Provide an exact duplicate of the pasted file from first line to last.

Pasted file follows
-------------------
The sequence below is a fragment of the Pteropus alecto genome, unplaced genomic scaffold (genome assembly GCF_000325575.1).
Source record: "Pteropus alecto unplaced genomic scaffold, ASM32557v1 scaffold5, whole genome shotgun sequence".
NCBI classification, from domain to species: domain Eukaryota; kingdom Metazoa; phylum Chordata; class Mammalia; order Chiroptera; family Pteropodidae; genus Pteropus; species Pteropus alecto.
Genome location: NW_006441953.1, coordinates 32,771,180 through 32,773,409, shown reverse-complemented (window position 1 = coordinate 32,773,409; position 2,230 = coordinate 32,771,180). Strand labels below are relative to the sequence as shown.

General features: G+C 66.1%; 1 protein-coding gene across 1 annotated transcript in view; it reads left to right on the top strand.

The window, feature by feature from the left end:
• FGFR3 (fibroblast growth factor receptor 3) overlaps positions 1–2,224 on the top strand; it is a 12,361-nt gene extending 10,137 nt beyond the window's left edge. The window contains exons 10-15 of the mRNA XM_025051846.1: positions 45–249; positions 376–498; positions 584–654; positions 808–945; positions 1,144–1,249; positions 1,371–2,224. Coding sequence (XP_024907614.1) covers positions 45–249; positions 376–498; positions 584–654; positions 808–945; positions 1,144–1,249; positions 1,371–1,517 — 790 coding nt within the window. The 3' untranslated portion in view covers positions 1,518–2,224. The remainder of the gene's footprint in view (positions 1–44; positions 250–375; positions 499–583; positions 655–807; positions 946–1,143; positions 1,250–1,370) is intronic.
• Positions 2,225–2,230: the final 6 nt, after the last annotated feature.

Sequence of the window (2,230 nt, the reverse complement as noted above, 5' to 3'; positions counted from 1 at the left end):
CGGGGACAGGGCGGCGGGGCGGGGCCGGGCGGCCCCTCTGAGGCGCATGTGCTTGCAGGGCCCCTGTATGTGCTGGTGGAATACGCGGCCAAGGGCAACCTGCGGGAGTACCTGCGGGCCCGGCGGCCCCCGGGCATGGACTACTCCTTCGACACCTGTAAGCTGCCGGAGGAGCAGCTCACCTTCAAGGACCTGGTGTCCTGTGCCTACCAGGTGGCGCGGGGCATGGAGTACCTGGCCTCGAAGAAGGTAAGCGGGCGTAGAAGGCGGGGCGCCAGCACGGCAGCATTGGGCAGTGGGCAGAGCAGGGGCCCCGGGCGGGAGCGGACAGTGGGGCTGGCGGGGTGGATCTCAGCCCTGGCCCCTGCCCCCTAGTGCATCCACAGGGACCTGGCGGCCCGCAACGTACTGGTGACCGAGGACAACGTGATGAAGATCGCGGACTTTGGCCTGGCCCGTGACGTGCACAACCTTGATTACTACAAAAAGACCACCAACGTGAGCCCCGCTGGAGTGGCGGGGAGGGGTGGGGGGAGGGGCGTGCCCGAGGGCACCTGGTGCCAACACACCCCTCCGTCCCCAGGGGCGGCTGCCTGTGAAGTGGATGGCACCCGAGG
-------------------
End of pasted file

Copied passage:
The sequence below is a fragment of the Pteropus alecto genome, unplaced genomic scaffold (genome assembly GCF_000325575.1).
Source record: "Pteropus alecto unplaced genomic scaffold, ASM32557v1 scaffold5, whole genome shotgun sequence".
NCBI classification, from domain to species: domain Eukaryota; kingdom Metazoa; phylum Chordata; class Mammalia; order Chiroptera; family Pteropodidae; genus Pteropus; species Pteropus alecto.
Genome location: NW_006441953.1, coordinates 32,771,180 through 32,773,409, shown reverse-complemented (window position 1 = coordinate 32,773,409; position 2,230 = coordinate 32,771,180). Strand labels below are relative to the sequence as shown.

General features: G+C 66.1%; 1 protein-coding gene across 1 annotated transcript in view; it reads left to right on the top strand.

The window, feature by feature from the left end:
• FGFR3 (fibroblast growth factor receptor 3) overlaps positions 1–2,224 on the top strand; it is a 12,361-nt gene extending 10,137 nt beyond the window's left edge. The window contains exons 10-15 of the mRNA XM_025051846.1: positions 45–249; positions 376–498; positions 584–654; positions 808–945; positions 1,144–1,249; positions 1,371–2,224. Coding sequence (XP_024907614.1) covers positions 45–249; positions 376–498; positions 584–654; positions 808–945; positions 1,144–1,249; positions 1,371–1,517 — 790 coding nt within the window. The 3' untranslated portion in view covers positions 1,518–2,224. The remainder of the gene's footprint in view (positions 1–44; positions 250–375; positions 499–583; positions 655–807; positions 946–1,143; positions 1,250–1,370) is intronic.
• Positions 2,225–2,230: the final 6 nt, after the last annotated feature.

Sequence of the window (2,230 nt, the reverse complement as noted above, 5' to 3'; positions counted from 1 at the left end):
CGGGGACAGGGCGGCGGGGCGGGGCCGGGCGGCCCCTCTGAGGCGCATGTGCTTGCAGGGCCCCTGTATGTGCTGGTGGAATACGCGGCCAAGGGCAACCTGCGGGAGTACCTGCGGGCCCGGCGGCCCCCGGGCATGGACTACTCCTTCGACACCTGTAAGCTGCCGGAGGAGCAGCTCACCTTCAAGGACCTGGTGTCCTGTGCCTACCAGGTGGCGCGGGGCATGGAGTACCTGGCCTCGAAGAAGGTAAGCGGGCGTAGAAGGCGGGGCGCCAGCACGGCAGCATTGGGCAGTGGGCAGAGCAGGGGCCCCGGGCGGGAGCGGACAGTGGGGCTGGCGGGGTGGATCTCAGCCCTGGCCCCTGCCCCCTAGTGCATCCACAGGGACCTGGCGGCCCGCAACGTACTGGTGACCGAGGACAACGTGATGAAGATCGCGGACTTTGGCCTGGCCCGTGACGTGCACAACCTTGATTACTACAAAAAGACCACCAACGTGAGCCCCGCTGGAGTGGCGGGGAGGGGTGGGGGGAGGGGCGTGCCCGAGGGCACCTGGTGCCAACACACCCCTCCGTCCCCAGGGGCGGCTGCCTGTGAAGTGGATGGCACCCGAGG